Underwater immersion key to coral education for keiki

This is the seventh in a series on the factors relating to the health of coral reefs globally and around Kauai. Watch upcoming issues of The Garden Island for articles investigating the connection between watersheds and reefs, things affecting reef health, and ways individuals can help save the reefs.

MOLOAA — Anela Quintero can name more than a handful of corals as soon as she sees them.

“We can spot it ourselves, ones like cauliflower or boulder corals,” said the fourth-grader at Kawaikini New Century Public Charter School. “Boulder coral kind of looks like a big rock.”

She said she’s also learned about how the reefs block the bigger waves from reaching the shore by being out in the bay, swimming through the water with her kumus.

Katie Nalesere, education and outreach coordinator for the state’s Department of Land and Natural Resources’ Division of Aquatic Resources, has also been joining Kawaikini School during their field trips.

She said getting kids into the water is the most effective way to teach them about the reefs.

“Seeing the coral with their own eyes and building a personal connection to the resource is the best,” Nalesere said.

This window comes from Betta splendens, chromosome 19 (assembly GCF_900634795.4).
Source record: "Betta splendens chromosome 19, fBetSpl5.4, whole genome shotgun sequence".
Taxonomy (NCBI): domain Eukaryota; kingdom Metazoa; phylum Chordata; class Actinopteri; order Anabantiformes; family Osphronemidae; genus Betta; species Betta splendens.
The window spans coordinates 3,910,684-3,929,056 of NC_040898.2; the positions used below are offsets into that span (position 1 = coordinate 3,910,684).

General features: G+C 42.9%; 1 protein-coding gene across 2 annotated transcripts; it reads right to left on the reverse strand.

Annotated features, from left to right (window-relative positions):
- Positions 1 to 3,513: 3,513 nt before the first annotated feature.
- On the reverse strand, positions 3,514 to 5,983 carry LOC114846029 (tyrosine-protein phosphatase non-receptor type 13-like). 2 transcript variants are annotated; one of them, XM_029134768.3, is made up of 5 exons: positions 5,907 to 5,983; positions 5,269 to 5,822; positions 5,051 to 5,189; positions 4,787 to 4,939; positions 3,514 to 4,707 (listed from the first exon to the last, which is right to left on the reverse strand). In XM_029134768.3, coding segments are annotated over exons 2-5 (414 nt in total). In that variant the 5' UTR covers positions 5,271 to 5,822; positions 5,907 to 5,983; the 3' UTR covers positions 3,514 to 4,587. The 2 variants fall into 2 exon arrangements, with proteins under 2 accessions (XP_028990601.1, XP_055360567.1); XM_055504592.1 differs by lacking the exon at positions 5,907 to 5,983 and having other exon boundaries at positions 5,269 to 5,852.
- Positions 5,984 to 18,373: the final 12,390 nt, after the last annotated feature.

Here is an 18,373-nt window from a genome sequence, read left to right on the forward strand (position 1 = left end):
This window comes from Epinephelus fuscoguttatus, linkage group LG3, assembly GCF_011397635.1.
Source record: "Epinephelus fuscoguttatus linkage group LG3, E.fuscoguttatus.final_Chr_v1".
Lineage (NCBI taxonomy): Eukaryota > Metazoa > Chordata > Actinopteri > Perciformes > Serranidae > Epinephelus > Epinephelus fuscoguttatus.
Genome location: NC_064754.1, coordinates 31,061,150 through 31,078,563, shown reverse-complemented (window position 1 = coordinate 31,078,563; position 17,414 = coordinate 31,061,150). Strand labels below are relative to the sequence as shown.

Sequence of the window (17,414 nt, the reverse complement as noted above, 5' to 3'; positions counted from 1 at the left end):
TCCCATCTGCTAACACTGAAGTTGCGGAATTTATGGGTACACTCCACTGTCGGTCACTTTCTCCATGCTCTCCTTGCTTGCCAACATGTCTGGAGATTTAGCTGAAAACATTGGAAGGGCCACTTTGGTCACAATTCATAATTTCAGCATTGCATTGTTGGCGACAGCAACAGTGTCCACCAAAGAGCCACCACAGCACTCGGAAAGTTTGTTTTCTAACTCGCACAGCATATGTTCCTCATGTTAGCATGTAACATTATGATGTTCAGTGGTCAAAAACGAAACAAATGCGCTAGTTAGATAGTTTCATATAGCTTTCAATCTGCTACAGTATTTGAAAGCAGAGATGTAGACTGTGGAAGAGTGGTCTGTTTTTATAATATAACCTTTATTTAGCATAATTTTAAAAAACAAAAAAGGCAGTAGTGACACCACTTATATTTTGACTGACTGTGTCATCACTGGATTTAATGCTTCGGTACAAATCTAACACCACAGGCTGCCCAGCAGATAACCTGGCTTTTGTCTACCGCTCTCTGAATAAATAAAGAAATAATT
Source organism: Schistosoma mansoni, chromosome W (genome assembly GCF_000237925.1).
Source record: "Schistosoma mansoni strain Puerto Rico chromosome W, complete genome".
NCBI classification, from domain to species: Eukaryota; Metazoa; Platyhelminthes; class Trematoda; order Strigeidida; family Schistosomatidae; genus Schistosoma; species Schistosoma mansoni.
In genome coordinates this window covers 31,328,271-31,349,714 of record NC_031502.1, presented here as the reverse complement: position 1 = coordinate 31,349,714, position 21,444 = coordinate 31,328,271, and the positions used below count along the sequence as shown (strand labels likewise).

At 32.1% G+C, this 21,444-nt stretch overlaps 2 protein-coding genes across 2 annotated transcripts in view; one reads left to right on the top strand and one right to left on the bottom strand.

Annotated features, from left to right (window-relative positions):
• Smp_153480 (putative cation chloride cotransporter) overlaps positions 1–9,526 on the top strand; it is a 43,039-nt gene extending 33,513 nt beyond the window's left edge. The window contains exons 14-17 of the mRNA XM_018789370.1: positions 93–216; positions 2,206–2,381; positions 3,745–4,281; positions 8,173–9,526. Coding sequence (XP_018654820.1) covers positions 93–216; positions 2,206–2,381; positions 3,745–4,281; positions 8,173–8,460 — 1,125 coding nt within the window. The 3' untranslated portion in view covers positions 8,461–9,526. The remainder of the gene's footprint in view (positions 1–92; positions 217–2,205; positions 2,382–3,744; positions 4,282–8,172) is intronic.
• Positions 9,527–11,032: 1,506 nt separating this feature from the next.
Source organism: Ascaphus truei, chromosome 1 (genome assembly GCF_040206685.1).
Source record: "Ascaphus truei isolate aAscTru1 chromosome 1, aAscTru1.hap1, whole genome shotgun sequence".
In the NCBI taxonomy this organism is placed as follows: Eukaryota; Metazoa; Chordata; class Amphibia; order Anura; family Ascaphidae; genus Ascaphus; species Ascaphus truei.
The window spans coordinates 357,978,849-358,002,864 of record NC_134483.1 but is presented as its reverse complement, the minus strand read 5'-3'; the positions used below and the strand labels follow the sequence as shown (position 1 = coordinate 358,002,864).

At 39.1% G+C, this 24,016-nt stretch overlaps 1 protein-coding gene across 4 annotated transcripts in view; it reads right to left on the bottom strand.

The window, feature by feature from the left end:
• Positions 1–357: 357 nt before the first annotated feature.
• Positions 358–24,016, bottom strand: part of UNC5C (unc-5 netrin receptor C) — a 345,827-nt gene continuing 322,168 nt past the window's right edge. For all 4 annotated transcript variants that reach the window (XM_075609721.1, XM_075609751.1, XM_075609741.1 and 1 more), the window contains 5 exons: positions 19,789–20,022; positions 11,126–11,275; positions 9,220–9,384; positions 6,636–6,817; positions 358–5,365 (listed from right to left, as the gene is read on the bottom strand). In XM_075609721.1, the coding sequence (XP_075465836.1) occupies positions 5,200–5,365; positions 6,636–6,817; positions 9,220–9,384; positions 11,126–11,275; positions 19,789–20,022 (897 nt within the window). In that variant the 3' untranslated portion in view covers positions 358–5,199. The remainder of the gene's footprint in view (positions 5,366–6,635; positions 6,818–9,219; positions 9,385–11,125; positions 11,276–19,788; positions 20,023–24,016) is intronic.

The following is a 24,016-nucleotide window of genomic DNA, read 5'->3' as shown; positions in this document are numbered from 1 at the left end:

Underwater, students learn firsthand about different shapes of corals, that a healthy coral is a colorful coral, and about the importance of coral as a fish habitat, she said.

“However, when we can’t do that, one of the best activities I do is building coral colonies out of clay,” Nalesere said. “It’s even better when we get to do both.”

On Kauai’s North Shore, Robin Mazor with ReefGuradians Hawaii is gearing up for a summer of opportunities for kids to get in the water and learn about corals.

“With more education, there will be a greater amount of people who want to protect it,” she said. “Getting people in the water creates that connection and hopefully fosters a feeling of caring, respect and understanding.”

Kids are exposed to stories about people who are exploring the environments they’re learning about, Mazor said, and some want that experience.

Mazor is looking for volunteers and fundraising for the ReefGuardians Hawaii underwater educational snorkel expeditions to places like Anini Bay for kids in the summer.

Also on the way to the island is a 50-foot inflatable reef, one that will arrive at The Storybook Theatre in Hanapepe just in time for summer.

Evelyn Roth, creator of the inflatable reef and other larger-than-life animals from marine and land environments, will be a special guest at The Storybook Theater from June 10 to June 30.

Projects targeted at kids like the colorful, massive inflatable and interactive reef, are imperative to catch attention and educate the next generation about the health of the coral and the way to preserve it, experts say.

“Children who learn to care for the reef now will become the greatest stewards of our reefs in the future,” Nalesere said. “Not only that, but in the present day, the enthusiasm of children for the reef is carried into the home and family.”

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